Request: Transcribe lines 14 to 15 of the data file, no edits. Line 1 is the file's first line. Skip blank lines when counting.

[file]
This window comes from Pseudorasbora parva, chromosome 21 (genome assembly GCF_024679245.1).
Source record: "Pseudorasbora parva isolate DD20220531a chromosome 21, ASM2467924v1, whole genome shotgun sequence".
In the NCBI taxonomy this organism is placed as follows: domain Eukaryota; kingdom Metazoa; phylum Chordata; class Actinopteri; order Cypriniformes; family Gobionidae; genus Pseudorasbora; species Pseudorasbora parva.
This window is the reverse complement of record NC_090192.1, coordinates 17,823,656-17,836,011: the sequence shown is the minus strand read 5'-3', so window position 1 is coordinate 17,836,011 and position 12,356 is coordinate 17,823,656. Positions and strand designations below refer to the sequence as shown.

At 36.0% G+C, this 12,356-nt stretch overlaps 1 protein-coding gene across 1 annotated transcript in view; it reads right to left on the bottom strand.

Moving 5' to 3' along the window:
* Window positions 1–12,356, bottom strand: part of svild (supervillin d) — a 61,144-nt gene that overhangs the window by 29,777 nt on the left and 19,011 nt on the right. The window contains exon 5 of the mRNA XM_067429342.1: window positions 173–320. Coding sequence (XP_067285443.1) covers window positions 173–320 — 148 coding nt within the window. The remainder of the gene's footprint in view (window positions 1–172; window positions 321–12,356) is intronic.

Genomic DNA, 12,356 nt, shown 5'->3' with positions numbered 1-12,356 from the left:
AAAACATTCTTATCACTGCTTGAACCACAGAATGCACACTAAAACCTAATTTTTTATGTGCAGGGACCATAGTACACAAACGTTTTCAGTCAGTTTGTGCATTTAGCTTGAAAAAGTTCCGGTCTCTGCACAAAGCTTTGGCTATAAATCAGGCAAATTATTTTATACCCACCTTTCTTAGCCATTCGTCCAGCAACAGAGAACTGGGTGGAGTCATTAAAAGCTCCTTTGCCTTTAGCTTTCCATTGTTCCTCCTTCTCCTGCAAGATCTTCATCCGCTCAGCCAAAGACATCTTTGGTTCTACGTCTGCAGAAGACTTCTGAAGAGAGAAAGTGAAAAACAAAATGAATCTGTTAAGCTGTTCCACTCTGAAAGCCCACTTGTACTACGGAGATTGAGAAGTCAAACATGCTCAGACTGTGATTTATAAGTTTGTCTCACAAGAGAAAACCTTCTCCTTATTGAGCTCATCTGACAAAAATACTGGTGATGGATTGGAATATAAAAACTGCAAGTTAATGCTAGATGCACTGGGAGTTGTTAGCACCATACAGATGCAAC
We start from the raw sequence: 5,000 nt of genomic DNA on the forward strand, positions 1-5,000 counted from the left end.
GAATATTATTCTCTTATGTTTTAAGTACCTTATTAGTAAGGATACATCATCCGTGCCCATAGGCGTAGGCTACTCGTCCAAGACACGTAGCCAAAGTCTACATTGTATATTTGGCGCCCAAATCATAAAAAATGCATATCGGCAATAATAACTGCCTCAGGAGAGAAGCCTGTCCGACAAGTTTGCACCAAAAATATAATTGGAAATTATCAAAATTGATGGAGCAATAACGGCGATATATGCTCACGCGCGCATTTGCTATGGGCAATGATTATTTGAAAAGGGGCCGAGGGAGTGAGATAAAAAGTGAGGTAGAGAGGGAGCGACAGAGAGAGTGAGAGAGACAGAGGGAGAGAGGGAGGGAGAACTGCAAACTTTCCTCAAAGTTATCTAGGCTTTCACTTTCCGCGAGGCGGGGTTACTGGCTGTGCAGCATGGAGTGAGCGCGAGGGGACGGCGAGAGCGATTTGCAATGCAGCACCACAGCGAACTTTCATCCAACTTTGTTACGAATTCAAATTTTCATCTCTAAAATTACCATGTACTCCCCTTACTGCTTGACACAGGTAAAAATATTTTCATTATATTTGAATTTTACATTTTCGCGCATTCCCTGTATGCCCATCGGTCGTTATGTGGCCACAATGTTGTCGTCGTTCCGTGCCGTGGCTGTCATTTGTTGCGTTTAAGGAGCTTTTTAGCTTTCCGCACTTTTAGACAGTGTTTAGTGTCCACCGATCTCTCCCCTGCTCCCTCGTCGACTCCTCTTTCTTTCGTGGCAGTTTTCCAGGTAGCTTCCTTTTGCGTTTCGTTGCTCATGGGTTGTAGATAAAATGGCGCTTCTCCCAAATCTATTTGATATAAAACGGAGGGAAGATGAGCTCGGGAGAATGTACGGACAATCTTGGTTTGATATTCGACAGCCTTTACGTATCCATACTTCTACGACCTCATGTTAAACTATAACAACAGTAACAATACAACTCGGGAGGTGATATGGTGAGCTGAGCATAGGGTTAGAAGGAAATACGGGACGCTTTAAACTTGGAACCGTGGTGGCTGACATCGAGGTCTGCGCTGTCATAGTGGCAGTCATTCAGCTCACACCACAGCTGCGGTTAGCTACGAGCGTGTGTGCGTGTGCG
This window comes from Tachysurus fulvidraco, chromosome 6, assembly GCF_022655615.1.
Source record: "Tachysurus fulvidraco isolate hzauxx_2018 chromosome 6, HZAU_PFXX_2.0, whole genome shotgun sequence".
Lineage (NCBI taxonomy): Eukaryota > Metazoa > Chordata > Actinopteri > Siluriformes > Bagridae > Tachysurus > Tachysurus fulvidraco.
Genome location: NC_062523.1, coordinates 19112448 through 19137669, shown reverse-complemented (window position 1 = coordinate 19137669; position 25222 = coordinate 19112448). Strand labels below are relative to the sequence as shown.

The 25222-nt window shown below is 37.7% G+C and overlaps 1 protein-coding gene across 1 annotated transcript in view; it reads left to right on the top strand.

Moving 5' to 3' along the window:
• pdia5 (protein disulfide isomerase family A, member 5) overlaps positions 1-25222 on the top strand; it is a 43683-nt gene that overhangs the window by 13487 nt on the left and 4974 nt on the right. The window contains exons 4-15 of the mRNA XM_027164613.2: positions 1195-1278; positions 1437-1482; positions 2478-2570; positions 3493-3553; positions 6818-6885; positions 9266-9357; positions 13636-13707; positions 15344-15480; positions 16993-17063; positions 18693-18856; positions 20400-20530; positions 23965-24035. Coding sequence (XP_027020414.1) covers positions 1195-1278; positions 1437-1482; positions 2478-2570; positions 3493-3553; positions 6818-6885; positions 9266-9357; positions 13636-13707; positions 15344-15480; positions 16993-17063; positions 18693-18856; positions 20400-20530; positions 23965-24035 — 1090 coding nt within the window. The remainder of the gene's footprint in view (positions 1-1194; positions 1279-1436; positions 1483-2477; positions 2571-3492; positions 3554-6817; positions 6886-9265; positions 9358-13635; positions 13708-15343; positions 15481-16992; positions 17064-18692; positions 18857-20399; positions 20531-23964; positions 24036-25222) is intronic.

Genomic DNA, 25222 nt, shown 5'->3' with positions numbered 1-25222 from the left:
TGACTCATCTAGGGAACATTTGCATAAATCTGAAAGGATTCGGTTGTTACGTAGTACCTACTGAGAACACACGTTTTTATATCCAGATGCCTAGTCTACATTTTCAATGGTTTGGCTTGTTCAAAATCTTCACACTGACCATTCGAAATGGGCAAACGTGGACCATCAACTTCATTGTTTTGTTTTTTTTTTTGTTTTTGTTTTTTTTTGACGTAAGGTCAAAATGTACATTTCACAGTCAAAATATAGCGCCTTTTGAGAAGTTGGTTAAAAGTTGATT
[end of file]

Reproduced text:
Lineage (NCBI taxonomy): Eukaryota > Metazoa > Chordata > Actinopteri > Siluriformes > Bagridae > Tachysurus > Tachysurus fulvidraco.
Genome location: NC_062523.1, coordinates 19112448 through 19137669, shown reverse-complemented (window position 1 = coordinate 19137669; position 25222 = coordinate 19112448). Strand labels below are relative to the sequence as shown.